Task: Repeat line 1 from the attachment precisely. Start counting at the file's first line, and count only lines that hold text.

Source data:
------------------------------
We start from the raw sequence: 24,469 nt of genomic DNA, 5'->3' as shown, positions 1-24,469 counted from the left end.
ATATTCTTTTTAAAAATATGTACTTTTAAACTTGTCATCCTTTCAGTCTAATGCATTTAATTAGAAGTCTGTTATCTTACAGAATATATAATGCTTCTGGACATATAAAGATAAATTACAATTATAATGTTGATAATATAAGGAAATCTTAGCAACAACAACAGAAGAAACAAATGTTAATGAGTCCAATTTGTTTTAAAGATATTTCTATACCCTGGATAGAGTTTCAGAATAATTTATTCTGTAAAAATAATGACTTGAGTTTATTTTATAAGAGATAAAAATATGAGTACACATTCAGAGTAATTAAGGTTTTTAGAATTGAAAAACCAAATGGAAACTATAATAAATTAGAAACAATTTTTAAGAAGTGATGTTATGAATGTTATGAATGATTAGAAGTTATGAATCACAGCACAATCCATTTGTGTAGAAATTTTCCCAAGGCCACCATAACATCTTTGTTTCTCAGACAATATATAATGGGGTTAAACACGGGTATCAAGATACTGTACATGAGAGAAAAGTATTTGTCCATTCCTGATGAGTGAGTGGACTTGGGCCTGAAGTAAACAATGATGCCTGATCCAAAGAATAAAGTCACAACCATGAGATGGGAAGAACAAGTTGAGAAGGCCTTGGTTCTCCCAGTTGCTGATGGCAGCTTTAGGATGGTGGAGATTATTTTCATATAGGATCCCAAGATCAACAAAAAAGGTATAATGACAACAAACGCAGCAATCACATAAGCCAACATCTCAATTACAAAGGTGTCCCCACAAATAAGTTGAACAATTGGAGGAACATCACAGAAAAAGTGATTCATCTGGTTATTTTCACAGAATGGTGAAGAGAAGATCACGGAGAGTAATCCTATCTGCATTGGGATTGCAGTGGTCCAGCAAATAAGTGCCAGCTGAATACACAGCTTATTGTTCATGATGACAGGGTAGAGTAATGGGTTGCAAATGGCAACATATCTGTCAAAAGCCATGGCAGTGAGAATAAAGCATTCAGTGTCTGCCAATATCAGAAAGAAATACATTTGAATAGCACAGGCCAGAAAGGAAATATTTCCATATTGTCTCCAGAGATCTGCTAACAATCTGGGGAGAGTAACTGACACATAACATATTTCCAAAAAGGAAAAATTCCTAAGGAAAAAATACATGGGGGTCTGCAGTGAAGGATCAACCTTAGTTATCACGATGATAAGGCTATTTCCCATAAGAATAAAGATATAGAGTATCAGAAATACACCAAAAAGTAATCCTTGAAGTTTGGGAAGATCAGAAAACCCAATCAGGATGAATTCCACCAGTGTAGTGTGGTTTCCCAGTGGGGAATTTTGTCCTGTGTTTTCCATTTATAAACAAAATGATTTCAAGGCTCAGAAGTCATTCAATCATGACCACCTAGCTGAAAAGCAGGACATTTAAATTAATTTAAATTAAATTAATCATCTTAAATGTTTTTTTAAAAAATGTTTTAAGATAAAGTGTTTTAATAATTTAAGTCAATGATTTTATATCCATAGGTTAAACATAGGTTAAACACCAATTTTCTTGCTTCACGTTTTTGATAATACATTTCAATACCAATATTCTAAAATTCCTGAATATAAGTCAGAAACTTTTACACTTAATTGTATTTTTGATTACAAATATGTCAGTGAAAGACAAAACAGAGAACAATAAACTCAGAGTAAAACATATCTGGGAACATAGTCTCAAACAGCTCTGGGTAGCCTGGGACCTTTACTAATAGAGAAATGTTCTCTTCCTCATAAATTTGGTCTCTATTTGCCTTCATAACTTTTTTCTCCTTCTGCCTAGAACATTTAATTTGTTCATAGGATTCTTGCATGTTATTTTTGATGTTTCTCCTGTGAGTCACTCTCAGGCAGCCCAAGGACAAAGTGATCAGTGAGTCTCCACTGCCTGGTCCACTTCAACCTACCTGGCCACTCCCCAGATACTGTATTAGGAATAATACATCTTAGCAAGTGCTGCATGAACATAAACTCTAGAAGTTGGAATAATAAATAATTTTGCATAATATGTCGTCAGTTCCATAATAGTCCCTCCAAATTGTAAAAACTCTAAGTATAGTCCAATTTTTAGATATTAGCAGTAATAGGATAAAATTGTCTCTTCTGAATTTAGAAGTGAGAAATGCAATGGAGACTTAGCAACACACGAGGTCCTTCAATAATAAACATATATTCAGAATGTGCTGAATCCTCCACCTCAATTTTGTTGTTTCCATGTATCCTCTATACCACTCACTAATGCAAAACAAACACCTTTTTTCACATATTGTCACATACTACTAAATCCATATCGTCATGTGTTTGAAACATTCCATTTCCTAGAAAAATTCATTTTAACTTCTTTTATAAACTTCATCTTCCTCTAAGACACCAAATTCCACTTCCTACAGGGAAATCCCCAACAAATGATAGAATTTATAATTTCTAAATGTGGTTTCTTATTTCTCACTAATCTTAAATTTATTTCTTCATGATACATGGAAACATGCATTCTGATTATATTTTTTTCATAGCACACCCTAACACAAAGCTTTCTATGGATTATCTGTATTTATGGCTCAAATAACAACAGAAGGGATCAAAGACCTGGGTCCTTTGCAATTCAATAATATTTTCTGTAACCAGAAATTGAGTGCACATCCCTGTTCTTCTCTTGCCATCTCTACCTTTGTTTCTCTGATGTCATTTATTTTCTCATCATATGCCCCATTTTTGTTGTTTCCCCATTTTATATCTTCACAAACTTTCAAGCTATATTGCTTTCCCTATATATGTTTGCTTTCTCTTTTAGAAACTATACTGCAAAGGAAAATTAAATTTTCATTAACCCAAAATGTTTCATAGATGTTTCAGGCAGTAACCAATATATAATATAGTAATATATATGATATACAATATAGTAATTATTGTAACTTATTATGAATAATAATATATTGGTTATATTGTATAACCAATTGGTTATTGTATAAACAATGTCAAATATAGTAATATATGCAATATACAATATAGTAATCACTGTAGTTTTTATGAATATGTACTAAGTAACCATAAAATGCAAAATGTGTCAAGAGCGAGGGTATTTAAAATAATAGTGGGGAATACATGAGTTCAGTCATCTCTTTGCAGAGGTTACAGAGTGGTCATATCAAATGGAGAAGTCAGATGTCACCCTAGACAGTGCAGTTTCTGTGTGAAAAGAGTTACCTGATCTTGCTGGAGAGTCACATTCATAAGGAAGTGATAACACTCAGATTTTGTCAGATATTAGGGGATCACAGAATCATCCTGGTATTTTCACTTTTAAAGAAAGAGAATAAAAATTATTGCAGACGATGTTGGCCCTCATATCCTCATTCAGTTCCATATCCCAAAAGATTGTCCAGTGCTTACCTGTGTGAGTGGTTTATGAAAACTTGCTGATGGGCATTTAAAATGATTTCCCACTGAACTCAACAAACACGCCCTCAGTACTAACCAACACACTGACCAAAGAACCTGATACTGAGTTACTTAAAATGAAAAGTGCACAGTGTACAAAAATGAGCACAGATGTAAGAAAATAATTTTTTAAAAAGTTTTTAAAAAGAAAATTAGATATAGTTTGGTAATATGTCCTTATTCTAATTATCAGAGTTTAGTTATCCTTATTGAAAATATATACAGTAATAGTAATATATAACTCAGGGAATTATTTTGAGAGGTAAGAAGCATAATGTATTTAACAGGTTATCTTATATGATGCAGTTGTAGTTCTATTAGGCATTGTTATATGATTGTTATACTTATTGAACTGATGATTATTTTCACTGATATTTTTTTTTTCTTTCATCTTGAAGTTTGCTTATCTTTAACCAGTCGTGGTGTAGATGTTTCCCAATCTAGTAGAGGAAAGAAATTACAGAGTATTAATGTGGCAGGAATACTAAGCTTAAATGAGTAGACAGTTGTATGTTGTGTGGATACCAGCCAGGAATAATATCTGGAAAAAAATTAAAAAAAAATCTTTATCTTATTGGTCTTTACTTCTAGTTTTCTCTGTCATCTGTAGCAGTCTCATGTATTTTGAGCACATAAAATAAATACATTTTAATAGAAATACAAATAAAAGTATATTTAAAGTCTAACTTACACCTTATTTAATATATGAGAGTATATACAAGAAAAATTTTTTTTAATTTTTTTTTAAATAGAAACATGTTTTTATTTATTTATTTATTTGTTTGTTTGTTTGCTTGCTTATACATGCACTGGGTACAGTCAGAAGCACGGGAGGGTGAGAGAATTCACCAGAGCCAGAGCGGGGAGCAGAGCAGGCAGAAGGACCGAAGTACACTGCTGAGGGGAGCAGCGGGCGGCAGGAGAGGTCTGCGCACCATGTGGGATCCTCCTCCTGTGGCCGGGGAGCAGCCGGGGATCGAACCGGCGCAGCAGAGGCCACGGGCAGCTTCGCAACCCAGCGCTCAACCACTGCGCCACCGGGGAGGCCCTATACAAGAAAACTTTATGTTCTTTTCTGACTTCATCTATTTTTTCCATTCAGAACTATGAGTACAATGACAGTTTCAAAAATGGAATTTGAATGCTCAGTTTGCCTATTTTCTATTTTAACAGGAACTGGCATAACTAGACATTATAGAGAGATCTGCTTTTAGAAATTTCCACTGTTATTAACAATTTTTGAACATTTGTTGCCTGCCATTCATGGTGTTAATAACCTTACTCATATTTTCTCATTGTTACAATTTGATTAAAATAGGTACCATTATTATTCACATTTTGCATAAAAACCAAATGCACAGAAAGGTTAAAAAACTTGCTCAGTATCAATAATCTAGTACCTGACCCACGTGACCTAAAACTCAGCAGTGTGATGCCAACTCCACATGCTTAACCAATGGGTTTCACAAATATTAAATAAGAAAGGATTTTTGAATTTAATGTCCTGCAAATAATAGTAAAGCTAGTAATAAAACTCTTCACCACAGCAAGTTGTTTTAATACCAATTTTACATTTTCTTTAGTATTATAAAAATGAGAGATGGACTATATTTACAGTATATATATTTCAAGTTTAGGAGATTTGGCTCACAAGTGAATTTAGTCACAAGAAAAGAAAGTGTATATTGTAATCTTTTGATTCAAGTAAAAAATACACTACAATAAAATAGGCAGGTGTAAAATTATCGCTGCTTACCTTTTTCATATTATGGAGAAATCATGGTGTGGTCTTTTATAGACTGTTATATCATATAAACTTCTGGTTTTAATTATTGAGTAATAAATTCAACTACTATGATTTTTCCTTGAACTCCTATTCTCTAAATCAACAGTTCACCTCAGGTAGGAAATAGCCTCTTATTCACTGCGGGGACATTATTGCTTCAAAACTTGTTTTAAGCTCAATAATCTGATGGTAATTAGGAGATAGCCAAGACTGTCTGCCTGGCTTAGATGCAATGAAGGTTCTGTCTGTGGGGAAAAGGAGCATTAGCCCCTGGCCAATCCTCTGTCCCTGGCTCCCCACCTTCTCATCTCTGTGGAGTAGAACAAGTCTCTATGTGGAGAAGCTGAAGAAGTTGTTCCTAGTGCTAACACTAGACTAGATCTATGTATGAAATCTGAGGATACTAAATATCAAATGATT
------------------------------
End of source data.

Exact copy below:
We start from the raw sequence: 24,469 nt of genomic DNA, 5'->3' as shown, positions 1-24,469 counted from the left end.